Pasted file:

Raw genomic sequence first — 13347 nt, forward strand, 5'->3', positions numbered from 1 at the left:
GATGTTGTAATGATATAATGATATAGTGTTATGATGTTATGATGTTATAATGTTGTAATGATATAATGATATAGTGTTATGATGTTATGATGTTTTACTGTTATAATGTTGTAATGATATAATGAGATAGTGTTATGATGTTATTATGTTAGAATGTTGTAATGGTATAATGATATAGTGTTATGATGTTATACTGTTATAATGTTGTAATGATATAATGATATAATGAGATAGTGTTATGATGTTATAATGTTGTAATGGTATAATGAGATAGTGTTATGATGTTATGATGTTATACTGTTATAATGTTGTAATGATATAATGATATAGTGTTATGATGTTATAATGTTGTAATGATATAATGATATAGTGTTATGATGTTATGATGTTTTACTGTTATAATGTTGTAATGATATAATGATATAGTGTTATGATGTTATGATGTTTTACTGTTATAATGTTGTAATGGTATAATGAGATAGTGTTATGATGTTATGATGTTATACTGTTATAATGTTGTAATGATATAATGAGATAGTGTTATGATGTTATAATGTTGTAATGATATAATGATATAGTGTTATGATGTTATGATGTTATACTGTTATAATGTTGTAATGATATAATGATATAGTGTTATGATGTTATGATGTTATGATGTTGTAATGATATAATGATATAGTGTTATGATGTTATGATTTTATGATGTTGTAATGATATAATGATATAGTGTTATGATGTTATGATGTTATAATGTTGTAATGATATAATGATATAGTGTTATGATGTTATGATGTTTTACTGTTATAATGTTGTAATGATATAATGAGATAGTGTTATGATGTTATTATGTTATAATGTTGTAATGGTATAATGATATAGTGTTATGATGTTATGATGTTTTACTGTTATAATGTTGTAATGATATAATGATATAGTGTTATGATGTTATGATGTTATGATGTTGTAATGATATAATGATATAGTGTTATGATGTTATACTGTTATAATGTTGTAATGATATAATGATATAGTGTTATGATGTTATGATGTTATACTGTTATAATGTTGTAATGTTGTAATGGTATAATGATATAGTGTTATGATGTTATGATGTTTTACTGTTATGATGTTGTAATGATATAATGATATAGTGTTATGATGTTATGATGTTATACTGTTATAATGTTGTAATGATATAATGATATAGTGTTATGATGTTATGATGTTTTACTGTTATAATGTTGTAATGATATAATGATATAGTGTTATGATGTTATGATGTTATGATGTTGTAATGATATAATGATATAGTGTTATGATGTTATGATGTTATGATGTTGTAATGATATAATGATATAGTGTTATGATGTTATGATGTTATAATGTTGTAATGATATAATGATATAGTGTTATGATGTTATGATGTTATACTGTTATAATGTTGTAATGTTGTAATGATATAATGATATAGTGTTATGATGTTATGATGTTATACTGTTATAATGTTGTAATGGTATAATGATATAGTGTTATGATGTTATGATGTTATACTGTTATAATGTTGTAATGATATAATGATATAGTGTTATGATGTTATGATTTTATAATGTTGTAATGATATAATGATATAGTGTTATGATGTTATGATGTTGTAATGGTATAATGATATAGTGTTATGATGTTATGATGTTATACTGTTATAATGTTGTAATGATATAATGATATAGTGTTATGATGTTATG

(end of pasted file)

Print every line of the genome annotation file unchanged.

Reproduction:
Raw genomic sequence first — 13347 nt, forward strand, 5'->3', positions numbered from 1 at the left:
GATGTTGTAATGATATAATGATATAGTGTTATGATGTTATGATGTTATAATGTTGTAATGATATAATGATATAGTGTTATGATGTTATGATGTTTTACTGTTATAATGTTGTAATGATATAATGAGATAGTGTTATGATGTTATTATGTTAGAATGTTGTAATGGTATAATGATATAGTGTTATGATGTTATACTGTTATAATGTTGTAATGATATAATGATATAATGAGATAGTGTTATGATGTTATAATGTTGTAATGGTATAATGAGATAGTGTTATGATGTTATGATGTTATACTGTTATAATGTTGTAATGATATAATGATATAGTGTTATGATGTTATAATGTTGTAATGATATAATGATATAGTGTTATGATGTTATGATGTTTTACTGTTATAATGTTGTAATGATATAATGATATAGTGTTATGATGTTATGATGTTTTACTGTTATAATGTTGTAATGGTATAATGAGATAGTGTTATGATGTTATGATGTTATACTGTTATAATGTTGTAATGATATAATGAGATAGTGTTATGATGTTATAATGTTGTAATGATATAATGATATAGTGTTATGATGTTATGATGTTATACTGTTATAATGTTGTAATGATATAATGATATAGTGTTATGATGTTATGATGTTATGATGTTGTAATGATATAATGATATAGTGTTATGATGTTATGATTTTATGATGTTGTAATGATATAATGATATAGTGTTATGATGTTATGATGTTATAATGTTGTAATGATATAATGATATAGTGTTATGATGTTATGATGTTTTACTGTTATAATGTTGTAATGATATAATGAGATAGTGTTATGATGTTATTATGTTATAATGTTGTAATGGTATAATGATATAGTGTTATGATGTTATGATGTTTTACTGTTATAATGTTGTAATGATATAATGATATAGTGTTATGATGTTATGATGTTATGATGTTGTAATGATATAATGATATAGTGTTATGATGTTATACTGTTATAATGTTGTAATGATATAATGATATAGTGTTATGATGTTATGATGTTATACTGTTATAATGTTGTAATGTTGTAATGGTATAATGATATAGTGTTATGATGTTATGATGTTTTACTGTTATGATGTTGTAATGATATAATGATATAGTGTTATGATGTTATGATGTTATACTGTTATAATGTTGTAATGATATAATGATATAGTGTTATGATGTTATGATGTTTTACTGTTATAATGTTGTAATGATATAATGATATAGTGTTATGATGTTATGATGTTATGATGTTGTAATGATATAATGATATAGTGTTATGATGTTATGATGTTATGATGTTGTAATGATATAATGATATAGTGTTATGATGTTATGATGTTATAATGTTGTAATGATATAATGATATAGTGTTATGATGTTATGATGTTATACTGTTATAATGTTGTAATGTTGTAATGATATAATGATATAGTGTTATGATGTTATGATGTTATACTGTTATAATGTTGTAATGGTATAATGATATAGTGTTATGATGTTATGATGTTATACTGTTATAATGTTGTAATGATATAATGATATAGTGTTATGATGTTATGATTTTATAATGTTGTAATGATATAATGATATAGTGTTATGATGTTATGATGTTGTAATGGTATAATGATATAGTGTTATGATGTTATGATGTTATACTGTTATAATGTTGTAATGATATAATGATATAGTGTTATGATGTTATG